Losing Steve Nash to the division-rival Lakers might be painful for the Suns and their fans, but the move made sense both short term and long term.
By getting the star point guard to agree to a sign-and-trade deal, Phoenix managed to maximize its asset. Multiple media outlets reported that the Lakers sent the Suns 2013 and 2015 first-round picks and 2013 and 2014 second-round picks in exchange for Nash, an unrestricted free agent.
Nash agreed to a three-year, $27 million contract.
A two-time MVP, Nash is still missing NBA championship from his resume. Moving to L.A. gives him a far better chance of adding a ring than at some of the other locales he considered, particularly Toronto.
The Raptors made a large play for the Canadian-born star, but he ultimately chose the chance for a title over the chance to finish his career in his homeland.
The move came shortly after the Suns drafted their point guard of the future.
The question now becomes: Does that future start immediately?
Truth be told: When the Suns selected North Carolina's Kendall Marshall with the 13th overall pick, they hoped they were getting a 2012-13 backup for Nash.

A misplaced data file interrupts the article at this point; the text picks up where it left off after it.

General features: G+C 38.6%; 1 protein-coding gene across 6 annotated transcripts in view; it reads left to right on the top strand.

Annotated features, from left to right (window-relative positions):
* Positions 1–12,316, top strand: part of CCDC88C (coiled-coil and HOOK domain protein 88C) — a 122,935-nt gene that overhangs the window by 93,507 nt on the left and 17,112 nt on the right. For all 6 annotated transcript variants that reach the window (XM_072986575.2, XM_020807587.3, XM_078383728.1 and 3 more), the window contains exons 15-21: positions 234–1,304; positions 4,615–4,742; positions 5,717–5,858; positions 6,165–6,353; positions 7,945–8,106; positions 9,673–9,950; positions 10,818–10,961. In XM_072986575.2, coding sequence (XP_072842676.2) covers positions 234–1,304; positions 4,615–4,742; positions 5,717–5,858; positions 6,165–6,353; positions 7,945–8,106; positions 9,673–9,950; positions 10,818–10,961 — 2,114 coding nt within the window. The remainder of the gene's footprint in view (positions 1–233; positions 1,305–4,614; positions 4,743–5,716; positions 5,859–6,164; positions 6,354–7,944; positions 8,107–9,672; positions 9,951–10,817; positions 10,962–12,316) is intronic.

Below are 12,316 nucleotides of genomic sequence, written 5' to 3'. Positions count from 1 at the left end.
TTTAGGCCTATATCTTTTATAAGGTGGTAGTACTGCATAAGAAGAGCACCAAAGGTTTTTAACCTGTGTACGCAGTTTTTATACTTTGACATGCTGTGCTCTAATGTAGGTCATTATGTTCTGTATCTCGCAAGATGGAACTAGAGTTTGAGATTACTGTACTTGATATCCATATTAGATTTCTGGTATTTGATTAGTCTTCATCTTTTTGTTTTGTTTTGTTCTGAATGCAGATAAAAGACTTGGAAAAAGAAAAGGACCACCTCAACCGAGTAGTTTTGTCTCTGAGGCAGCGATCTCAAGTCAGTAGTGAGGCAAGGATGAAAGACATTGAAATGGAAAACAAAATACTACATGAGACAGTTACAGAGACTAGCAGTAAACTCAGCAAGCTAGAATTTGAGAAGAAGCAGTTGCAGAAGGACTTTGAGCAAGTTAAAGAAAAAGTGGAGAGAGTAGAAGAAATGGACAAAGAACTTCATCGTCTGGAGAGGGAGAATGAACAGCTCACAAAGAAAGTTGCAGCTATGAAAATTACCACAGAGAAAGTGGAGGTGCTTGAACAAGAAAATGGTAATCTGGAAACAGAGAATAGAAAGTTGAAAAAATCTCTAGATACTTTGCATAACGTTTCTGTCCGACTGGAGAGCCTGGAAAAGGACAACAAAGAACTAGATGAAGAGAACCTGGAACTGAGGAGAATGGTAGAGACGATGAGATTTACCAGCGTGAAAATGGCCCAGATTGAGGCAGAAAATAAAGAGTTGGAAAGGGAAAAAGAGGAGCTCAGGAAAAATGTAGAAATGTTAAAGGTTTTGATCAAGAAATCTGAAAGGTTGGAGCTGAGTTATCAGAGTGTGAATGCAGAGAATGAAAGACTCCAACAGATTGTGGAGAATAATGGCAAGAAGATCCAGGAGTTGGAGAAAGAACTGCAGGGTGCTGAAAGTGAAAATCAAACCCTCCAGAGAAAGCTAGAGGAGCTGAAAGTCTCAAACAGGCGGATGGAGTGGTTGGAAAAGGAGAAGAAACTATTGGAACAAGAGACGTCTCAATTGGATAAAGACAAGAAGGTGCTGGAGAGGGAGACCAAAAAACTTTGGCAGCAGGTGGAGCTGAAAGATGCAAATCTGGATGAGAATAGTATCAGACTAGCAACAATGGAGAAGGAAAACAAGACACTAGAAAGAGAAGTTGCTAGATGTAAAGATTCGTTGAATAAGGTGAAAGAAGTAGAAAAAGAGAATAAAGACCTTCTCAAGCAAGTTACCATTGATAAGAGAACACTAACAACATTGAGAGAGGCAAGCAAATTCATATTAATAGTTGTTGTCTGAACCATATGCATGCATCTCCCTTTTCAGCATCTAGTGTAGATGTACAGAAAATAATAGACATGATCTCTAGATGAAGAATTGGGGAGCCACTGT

The Suns are confident they've landed a similar player -- a glue-type leader who demonstrated an uncanny ability to keep a wide assortment of talented teammates happy before getting hurt late last season.
En route to setting an Atlantic Coast Conference single-season assists record as a sophomore, the 6-foot-4 standout often played like Nash. The Suns are hoping to create an even greater resemblance by teaming the ball-distributing whizzes for at least the next season or two.
If Marshall has to start immediately, the Suns shouldn't have to worry much about culture shock. With North Carolina teammates Harrison Barnes (No. 7), John Henson (14th) and Tyler Zeller (17th) also having been first-round picks this year, you could argue the 20-year-old will take a step backward in supporting cast when he steps on the floor with last year's 33-33 NBA club.
After a 12-19 start, the Suns were 21-14 after the All-Star break and came up one loss shy of a playoff spot. Players found comfort in their roles and the offense started churning out 100-point efforts. Three wins in three nights, including a big win in Los Angeles over the Clippers, was a big week for the team.
Losing Hill to a knee injury down the stretch hurt a team that needed a defensive stopper. He tried to play in the elimination game in Utah but only lasted three minutes.
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